The carrier web 11 is pulled off of the stack 10 over guide rollers and over the rollers 12 and 16 by means of the two tang-equipped puller 19. It will be seen that the web 11 moves upwardly into the horizontal plane in which the sheet units are moving, entering that plane beneath the suction shoe 9 and thus in a zone in which the sheet units are moving steadily in registering relationships that were established for them while they were being carried by the toothed belt or chain 5.
Before the web 11 moves into the substantially horizontal plane in which the sheets units 1 are transported forwardly, adhesive material is applied to the web 11 by the adhesive cylinder 14. By means of the rubber elements 33 secured to the impression cylinder 13, the adhesive material is applied only to selected surface portions of the adhesive cylinder 14, and therefore the cylinder 14 transfers the material only to predetermined areas on the web 11. The impression cylinder 13 is interchangeable and has a circumference corresponding to the desired adhesion distance between sheet units 1. The press dies 17 and 18 are likewise interchangeable, each comprising an entire unit with shaft, bearings and gear for different adhesive area shapes and distances. The web 11 is so carried up to the roller 16 that each sheet unit 1 meets an area of adhesive material on the web 11 as the sheet unit and the web come together at the adhesion location 34, where they pass between the rotating pressure dies 17 and their opposing counterforce roller 16. There the rotating pressure dies 17 press the sheet unit 1 onto the carrier web 11 to bond them together. By means of the subsequent pressure dies 18, the adhesion locations across the width of the web 11 and sheet unit 1 that have not yet been subjected to bonding pressure are rollingly clamped.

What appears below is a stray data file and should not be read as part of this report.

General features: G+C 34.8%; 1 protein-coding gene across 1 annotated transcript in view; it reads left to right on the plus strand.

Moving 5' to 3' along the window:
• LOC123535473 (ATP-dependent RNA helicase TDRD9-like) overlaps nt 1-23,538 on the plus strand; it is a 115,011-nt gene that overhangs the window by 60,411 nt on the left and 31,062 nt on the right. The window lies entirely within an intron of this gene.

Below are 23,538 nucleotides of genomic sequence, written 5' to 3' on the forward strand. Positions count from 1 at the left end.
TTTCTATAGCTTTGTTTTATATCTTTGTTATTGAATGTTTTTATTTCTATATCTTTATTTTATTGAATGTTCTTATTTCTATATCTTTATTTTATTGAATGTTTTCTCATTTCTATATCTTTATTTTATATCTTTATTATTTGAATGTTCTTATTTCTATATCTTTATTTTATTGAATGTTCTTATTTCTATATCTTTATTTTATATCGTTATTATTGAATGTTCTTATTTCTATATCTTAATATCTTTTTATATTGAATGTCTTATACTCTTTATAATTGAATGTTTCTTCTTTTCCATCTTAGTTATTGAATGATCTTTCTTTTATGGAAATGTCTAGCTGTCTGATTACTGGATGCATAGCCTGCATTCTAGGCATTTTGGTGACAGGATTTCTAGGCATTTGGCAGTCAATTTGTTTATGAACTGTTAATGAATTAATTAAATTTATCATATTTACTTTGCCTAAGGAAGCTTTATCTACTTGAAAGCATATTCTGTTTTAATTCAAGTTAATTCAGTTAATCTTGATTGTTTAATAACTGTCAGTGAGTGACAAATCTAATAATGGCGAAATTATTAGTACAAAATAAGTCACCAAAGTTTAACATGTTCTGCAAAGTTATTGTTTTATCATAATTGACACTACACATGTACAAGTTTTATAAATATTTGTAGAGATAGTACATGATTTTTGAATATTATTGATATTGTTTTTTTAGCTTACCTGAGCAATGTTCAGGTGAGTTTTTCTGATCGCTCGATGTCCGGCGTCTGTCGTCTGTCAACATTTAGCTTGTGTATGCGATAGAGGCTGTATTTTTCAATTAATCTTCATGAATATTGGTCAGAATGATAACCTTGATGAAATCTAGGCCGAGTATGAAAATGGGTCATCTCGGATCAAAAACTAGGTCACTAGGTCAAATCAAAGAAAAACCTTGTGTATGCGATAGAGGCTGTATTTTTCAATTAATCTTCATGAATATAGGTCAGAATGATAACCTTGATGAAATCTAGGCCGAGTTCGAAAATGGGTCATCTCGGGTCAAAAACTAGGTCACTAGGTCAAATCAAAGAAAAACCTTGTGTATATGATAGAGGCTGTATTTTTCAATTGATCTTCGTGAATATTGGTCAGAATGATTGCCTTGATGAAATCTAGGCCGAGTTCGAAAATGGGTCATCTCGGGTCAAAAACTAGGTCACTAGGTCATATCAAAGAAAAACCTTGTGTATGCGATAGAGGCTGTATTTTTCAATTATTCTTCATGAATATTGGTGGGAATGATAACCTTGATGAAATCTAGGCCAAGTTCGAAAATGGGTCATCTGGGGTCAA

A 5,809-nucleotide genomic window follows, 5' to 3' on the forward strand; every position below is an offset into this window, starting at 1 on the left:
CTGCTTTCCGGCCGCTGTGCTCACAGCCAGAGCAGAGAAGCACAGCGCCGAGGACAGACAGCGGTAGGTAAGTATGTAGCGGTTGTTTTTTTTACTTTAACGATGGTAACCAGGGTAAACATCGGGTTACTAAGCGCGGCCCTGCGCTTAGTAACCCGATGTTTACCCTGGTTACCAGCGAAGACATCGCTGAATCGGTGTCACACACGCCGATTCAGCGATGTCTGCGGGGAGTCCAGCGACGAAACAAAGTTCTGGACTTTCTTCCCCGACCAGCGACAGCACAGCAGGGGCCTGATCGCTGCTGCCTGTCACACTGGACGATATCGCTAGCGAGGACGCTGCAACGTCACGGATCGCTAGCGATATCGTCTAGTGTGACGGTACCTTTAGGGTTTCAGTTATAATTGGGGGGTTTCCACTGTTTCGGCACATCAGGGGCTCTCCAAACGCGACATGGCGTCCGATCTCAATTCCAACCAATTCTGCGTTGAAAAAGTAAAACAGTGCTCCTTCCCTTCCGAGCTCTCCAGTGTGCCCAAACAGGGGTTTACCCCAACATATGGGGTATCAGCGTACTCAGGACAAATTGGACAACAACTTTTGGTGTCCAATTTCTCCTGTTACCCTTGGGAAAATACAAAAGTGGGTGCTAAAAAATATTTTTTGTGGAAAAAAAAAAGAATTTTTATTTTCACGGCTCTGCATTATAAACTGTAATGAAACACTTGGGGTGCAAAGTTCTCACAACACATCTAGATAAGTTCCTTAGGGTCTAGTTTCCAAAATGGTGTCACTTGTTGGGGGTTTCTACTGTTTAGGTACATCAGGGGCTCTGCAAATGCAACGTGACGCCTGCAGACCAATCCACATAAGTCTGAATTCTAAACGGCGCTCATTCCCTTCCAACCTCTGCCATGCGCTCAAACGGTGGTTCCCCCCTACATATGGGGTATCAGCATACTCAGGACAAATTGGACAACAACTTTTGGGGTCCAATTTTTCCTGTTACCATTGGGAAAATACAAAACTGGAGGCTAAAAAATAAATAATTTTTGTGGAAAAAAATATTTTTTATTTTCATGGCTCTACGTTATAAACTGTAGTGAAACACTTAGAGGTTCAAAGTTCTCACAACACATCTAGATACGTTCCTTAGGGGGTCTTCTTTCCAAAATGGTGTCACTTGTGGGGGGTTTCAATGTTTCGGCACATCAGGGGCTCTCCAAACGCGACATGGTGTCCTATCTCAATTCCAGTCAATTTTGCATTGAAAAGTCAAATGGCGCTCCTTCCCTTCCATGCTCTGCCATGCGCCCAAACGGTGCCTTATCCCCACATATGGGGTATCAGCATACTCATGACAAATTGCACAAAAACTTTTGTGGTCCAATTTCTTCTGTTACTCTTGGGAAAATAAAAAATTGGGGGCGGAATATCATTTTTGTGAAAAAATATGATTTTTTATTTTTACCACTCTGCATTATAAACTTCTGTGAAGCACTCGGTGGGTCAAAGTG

The carrier web 11 with the sheet units 1 is then led upward over the driven guide rollers 20. By its own weight, the carrier web with the sheet units attached falls down onto the delivery table and in a known manner forms the stack 23.
In order to be able to apply the sheet units 1 to carrier web 11 at different adhesion distances, the belts or chains 5 with the striker dogs 6 must be interchangeable. Each such belt or chain 5 is therefore preferably made up of a multiplicity of modular parts. In order for the pick-up drum 3 to rotate synchronously with the striker dogs 6, the rotational speed of the drum 3 must be matched to the driven speed of the toothed belt or chain by insertion of a suitable speed change gear 26. The impression cylinder 13 must have a circumference that corresponds to a desired distance between sheet units 1 along the web 11, or to a multiple of such distance, and therefore the impression cylinder 13 should likewise be interchangeable.
It will be apparent that the several interchangeable parts should be designed in cooperating groups and should be interchanged with one another as groups for adapting the machine to different sheet unit spacings and arrangements.
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|U.S. Classification||270/52.13, 156/299, 271/243, 156/552|
|International Classification||B65H39/14, B65C1/00, B65C9/18, B31D1/02, B42C3/00|
|Cooperative Classification||Y10T156/1734, B42C3/00, Y10T156/1092, B65H39/14|
|European Classification||B42C3/00, B65H39/14|
|Mar 29, 1982||AS||Assignment|
Owner name: JOS. HUNKELER AG FABRIK FUR GRAPHISCHE MASCHINEN,
Free format text: ASSIGNMENT OF ASSIGNORS INTEREST.;ASSIGNOR:FELIX, WILLI;REEL/FRAME:003957/0918
Effective date: 19810325
|Nov 12, 1985||FPAY||Fee payment|
Year of fee payment: 4
|Jan 16, 1990||REMI||Maintenance fee reminder mailed|
|Jun 17, 1990||LAPS||Lapse for failure to pay maintenance fees|
|Aug 28, 1990||FP||Expired due to failure to pay maintenance fee|
Effective date: 19900617